The Bang and Olufsen Beoplay Portal is a whopping $500, putting it in the same range as higher-end lifestyle ANC music headsets rather than your typical gamer gear. The headset is part of "Limited Series" official Xbox gear from Microsoft, labeled so for its supposed premium quality. In that area, the B&O Beoplay certainly makes the grade. Whether or not it's actually worth it will boil down to your preferences, and our full review, but the headphones are generally difficult to buy right now. There are units available from B&O's website and from the Microsoft Store, but many other retailers have already sold out, and we don't know if more will be manufactured.
B&O Beoplay Portal headset: What I loved
Admittedly, I don't review many "lifestyle" headphones, focusing primarily on gaming-style headphones. That's the intersection Bang and Olufsen are pushing here, though. Are gamers willing to pay lifestyle prices for features they get on headphones with gaming brands attached to them? There's certainly something to be said for the engineering process to make headphones not only look good but sound good, too. Most gamer headsets, frankly, don't care too much about the "look good" aspect.
|Category||B&O Beoplay Portal|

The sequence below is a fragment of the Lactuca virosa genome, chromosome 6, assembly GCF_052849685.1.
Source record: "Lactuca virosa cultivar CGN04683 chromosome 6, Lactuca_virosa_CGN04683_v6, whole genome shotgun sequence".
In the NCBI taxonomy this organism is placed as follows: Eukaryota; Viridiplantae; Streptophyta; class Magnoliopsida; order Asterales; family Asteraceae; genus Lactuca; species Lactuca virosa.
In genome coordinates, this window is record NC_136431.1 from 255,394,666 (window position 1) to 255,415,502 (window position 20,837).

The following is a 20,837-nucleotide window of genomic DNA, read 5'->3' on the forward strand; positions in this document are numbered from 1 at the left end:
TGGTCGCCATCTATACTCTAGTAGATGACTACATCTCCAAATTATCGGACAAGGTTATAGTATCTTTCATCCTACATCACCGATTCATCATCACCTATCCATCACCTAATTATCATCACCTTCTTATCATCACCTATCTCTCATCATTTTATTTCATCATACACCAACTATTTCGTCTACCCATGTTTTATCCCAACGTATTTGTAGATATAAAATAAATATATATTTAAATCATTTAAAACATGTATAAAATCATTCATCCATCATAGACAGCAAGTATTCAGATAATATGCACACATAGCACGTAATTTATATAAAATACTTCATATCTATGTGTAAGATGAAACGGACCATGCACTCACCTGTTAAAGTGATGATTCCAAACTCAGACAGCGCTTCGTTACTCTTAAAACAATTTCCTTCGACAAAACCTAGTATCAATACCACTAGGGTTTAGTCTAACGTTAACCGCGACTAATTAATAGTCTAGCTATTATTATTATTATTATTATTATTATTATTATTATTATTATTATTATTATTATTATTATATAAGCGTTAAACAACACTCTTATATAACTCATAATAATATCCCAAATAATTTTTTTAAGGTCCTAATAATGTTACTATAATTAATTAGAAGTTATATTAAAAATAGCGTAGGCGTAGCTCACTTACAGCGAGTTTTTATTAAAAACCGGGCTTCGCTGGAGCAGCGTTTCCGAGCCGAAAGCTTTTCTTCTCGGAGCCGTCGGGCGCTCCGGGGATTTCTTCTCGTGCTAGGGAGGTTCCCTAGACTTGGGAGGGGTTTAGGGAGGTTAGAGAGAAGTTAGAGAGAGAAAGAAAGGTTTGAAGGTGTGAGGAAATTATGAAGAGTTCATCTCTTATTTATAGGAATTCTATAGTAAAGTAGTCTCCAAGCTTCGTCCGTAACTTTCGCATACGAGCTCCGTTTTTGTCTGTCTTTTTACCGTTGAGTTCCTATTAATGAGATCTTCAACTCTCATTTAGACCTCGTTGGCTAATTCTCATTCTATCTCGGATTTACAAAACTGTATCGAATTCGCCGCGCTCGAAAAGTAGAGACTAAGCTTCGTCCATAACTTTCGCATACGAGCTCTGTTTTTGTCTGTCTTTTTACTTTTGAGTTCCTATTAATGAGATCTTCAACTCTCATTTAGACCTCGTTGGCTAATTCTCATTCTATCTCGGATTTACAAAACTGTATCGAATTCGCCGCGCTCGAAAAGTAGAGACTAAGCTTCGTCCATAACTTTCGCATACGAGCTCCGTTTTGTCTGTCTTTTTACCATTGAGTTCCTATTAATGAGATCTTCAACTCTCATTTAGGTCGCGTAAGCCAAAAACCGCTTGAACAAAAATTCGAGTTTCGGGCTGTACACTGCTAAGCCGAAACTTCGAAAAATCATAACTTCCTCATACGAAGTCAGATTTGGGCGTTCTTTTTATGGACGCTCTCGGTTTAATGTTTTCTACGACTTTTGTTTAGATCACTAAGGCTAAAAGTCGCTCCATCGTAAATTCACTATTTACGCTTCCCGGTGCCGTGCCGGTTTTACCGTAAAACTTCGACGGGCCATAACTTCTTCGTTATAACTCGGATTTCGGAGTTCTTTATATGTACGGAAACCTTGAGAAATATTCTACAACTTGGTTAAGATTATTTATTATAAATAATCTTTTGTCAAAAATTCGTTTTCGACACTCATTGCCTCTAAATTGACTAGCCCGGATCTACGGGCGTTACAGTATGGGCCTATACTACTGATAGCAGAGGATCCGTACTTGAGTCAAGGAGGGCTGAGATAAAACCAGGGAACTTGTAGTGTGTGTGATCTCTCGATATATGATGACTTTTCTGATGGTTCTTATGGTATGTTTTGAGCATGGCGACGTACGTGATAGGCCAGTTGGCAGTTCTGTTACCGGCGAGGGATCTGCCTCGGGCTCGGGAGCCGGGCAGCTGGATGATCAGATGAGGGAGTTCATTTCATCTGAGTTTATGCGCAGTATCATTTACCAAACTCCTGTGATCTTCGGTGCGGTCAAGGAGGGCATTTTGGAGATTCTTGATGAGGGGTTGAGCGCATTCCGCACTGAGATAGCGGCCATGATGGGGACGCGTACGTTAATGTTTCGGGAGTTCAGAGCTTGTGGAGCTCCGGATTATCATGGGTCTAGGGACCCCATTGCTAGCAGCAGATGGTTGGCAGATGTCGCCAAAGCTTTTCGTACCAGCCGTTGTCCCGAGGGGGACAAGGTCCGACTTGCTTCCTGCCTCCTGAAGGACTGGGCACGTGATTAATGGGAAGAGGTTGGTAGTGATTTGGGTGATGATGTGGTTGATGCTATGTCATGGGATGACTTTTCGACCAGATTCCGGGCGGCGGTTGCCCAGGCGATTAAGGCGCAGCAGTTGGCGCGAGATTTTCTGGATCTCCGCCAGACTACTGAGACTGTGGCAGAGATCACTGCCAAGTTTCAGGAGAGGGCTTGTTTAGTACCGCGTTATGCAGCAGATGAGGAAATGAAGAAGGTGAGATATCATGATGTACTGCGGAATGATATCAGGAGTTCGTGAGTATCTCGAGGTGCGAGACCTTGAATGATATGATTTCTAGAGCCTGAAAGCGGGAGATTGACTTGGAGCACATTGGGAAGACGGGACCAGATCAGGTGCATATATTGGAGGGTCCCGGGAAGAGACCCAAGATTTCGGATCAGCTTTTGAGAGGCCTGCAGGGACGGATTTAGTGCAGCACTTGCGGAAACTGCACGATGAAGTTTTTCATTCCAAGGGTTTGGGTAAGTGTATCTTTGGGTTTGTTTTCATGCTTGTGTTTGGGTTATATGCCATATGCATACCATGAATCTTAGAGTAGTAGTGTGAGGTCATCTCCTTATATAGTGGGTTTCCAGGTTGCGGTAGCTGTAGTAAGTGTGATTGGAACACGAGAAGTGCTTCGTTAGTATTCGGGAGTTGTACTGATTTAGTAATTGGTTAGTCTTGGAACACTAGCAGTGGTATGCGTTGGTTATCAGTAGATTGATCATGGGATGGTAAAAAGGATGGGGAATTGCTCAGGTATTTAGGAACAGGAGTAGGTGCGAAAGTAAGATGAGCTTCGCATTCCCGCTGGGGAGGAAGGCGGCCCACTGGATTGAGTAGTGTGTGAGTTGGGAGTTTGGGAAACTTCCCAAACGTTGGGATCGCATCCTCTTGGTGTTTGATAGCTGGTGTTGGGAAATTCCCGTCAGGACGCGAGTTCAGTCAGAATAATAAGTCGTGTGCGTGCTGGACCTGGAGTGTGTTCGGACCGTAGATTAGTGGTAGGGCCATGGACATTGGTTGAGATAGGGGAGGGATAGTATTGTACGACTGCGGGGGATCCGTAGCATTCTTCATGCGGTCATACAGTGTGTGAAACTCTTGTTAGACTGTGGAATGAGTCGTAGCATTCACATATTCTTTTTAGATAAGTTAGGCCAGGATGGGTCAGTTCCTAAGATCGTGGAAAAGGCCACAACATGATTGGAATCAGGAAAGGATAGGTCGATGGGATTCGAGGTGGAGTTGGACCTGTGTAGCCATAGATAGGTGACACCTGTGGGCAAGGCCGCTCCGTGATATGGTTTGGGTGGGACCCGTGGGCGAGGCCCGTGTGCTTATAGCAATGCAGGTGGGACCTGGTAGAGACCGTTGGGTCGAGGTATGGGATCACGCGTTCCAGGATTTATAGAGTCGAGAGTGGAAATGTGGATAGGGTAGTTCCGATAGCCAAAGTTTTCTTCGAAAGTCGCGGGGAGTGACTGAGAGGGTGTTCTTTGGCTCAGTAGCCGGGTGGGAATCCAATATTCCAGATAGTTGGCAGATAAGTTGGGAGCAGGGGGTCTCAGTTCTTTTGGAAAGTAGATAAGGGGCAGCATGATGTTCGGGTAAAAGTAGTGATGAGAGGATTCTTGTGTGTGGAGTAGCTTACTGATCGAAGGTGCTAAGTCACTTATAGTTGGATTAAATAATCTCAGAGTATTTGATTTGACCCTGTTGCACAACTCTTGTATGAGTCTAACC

|Frequency Response||20-22,000 Hz|
|Speakers||Neodymium, 40 mm|
|Features||Active Noise Cancellation (ANC), Dolby Atmos|
|Materials||Premium lightweight aluminum, genuine lambskin|
|Connectivity||3.5mm, Bluetooth 5.1, Xbox Wireless|
|Battery||3 hours to charge, ~12 hours w/ Xbox wireless, Bluetooth, ANC. ~24 hours w/ Bluetooth, ANC.|
The Beoplay Portal headset is, quite honestly, gorgeous. Not only is it spectacularly modern, but it's also subtle in its design. It's something that frankly looks high-end, and if you're into portraying yourself as a fashion-forward contemporary bloke or lady, the Beoplay Portal might have won you over already.
The headset comes in three color pallets. I opted for the industrial black on aluminum style, with brushed metal earcups, a high-grade lightweight metal headband, complete with calfskin genuine leather. I think this is actually the first gaming headset I've reviewed that features genuine leather, and it really does make a difference. It feels great to wear even across long sessions, with a gentle contact profile on your skin.
Given the beefy 12-hour battery life (24 hours in Bluetooth mode) I honestly expected them to be far heavier, but that's not the case. This headset is incredibly lightweight. I also initially worried that the slim headband design would break, but it still feels reliably dense in its construction. They have a continuous metal shaft running the entire length of the product, which I can't imagine will break easily, even under duress.